Sunday, February 05, 2006

Learning the Tibetan Alphabet

I have not really covered how to write Tibetan letters. There are tools (see earlier postings) where you could type in Wylie and the output is Tibetan letters.

If you search the web there are also many wonderful sites that show how to draw and pronounce the Tibetan letters.

One main reason I left this out is that we could spend a very long time going through the letters and pronunciation, and for a while there's not a sense of progress, even if there is. But by going directly for words and sentences you get the big picture, and the hope is that you see that recognizing and translating sentences is not so hard (it gets hard later, and then it's easy again).

However, it's really important that you learn how to read the letters, it should not take that long if you spend some time learning them. A couple of tricks:

  • Use a big notebook and just draw the same letters, over and over again, after a while the brain has the pattern programmed into your mind, so you see them clearly.
  • Just be brave and look at Tibetan texts over and over, first it looks strange, but after a while you start to see the letters, words, and other patterns. It's a big win if you start recognizing letters and single words, and then it accelerates from that point forward.
  • Take a couple of words and learn to write them, see them in your mind, and go over them from time to time (I used to write Tibetan words on a big whiteboard at work, and co-workers always were fascinated about the strange letters).
  • Learning famous short statements from the texts also help, write them down over and over again.
Unlike other Asian languages, the Tibetan language has syllable-based letters (not pictograms), and also you could somehow read it from beginning to end (see other postings about the issues), so there's less of a learning curve.

PS: This was the 100:th posting, so it was indeed appropriate to talk about the Tibetan letters.


Anonymous said...

At the 1000th entry, do we get to see the Djinn again and ask'im to fulfill another wish? Like "Please, 1000 more entries on the blog?"


Thanks and happy 100th entry!

Kent Sandvik said...

It's very auspicious to ask for more entries, what happens is that it will happen!

Anonymous said...

Hello Kent,

Thank you for adding entries regularly with such discipline and diligence. That's a teaching in itself.

I just read the biography of Khenpo Shenga:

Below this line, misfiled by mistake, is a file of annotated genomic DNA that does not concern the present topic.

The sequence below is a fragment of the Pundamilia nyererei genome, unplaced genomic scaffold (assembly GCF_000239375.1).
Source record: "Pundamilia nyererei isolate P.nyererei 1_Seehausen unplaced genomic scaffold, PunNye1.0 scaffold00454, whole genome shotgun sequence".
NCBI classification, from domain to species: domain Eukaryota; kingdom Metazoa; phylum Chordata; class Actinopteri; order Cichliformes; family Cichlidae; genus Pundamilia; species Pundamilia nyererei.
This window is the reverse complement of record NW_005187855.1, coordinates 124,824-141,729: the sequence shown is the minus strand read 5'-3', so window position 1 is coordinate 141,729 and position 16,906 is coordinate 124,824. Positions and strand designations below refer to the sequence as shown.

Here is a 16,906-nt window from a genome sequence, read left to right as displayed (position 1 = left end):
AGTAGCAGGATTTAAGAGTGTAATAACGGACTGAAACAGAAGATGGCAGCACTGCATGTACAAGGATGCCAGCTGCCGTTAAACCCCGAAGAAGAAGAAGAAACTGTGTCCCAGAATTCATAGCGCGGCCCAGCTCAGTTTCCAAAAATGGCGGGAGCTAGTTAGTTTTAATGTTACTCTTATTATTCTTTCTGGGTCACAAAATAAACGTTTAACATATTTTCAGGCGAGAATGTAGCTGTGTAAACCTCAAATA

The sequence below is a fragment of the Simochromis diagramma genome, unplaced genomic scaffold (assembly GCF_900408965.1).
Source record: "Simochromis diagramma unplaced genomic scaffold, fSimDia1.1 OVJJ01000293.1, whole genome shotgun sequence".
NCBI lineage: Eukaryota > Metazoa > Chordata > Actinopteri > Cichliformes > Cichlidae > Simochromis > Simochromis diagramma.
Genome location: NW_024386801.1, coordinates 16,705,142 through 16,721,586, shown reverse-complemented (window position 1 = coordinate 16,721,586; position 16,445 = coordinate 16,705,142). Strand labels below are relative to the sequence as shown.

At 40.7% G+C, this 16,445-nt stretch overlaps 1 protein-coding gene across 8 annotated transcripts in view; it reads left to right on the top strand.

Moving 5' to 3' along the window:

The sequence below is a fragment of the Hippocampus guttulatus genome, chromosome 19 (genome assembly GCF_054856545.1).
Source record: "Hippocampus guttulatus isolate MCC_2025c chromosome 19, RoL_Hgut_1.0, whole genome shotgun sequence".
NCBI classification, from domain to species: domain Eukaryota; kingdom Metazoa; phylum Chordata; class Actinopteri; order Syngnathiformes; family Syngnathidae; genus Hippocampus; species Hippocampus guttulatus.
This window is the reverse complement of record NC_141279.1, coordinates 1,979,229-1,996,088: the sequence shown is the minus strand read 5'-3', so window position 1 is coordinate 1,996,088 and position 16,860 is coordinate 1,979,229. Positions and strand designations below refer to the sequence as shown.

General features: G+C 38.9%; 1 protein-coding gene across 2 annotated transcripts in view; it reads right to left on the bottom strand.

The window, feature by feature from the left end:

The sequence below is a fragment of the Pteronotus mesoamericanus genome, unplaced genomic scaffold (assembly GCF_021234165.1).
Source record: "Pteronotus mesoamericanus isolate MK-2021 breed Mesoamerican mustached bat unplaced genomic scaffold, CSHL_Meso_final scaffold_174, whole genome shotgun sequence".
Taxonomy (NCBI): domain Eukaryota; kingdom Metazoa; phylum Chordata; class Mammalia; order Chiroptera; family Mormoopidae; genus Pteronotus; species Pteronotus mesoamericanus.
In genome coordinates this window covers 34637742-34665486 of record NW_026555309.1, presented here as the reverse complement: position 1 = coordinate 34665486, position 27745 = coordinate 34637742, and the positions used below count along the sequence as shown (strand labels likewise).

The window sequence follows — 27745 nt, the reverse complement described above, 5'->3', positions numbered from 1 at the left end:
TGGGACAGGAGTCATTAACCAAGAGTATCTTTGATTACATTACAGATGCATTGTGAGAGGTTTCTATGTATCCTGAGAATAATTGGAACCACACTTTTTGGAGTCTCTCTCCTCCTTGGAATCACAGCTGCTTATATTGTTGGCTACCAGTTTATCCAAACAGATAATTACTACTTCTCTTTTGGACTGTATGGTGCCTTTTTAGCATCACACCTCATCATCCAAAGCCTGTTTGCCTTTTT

If anyone is desperate about not being able to learn tibetan... please read his biography. It'll help you "hit the pig [ego]with a pestle [renewed inspiration]on the snout [to make it shut up]."
Thank you to the Lotsawa house lotsawas...

May you all persevere indeed.

Many thanks to the creator(s) of this invention called "blog".

Good day Kent and all who browse this way :).

Kent Sandvik said...

Thanks! Yes, blogs are cool, it's like working on an 'organic' book.

If you start a Tibetan language blog, let me know and I add you on the right side as a link. --Kent

Anonymous said...

Hello again Kent,

May your words come true.

Now that I've 'hit the pig on the snout,' I'll get down to some regular training in Tibetan language.

And, in a couple of years maybe through the power of auspicious aspirations on this auspicious day (Guru Rinpoche day), just maybe I'll be able to start a truly useful blog on the question. :)

For the time being, it's best I stay underground... haha.

(It's like, when Lamas speak, it's better to go home and mull over the teaching a while rather than raising a bold hand and asking a very spontaneous question without having listened till the end of the teaching...) :)

What I pray for is that there may be many many underground fellas like me out there: white, black, blue, yellow, red... And hopefully some of us might grow into true lotsawas in the years to come...

So, with joined hands, please carry on your precious activity Kent. You never know whom it might help.

Tashi Delek

RB said...

Hi all,

I bought this book called "A Great Treasure of Blessings." It's a book beginning with a biography of Padmasambhava. Its main contents are prayers to Guru Rinpoche, the Leu Dunma, Prayer in Seven Chapters and many more.

What I find nice is that there's the tibetan text, beautifully arranged and underneath the phonetical transcription in English. Then last comes the English translation.

It's easy to carry around and I like spotting words in tibetan.

Sometimes it's tricky when it comes to place names.The English translation presents the common name/term in Sanskrit but it's a different word in the tibetan version.

Just thought I'd mention it. If anyone is interested, you can find the book on

Good day to you all,

Kent Sandvik said...

Thanks for the reference. Yes, I like similar books with Tibetan on one side, and English on the other.

In addition to learning Tibetan, it's a beautiful way to honor the original text and author. --Kent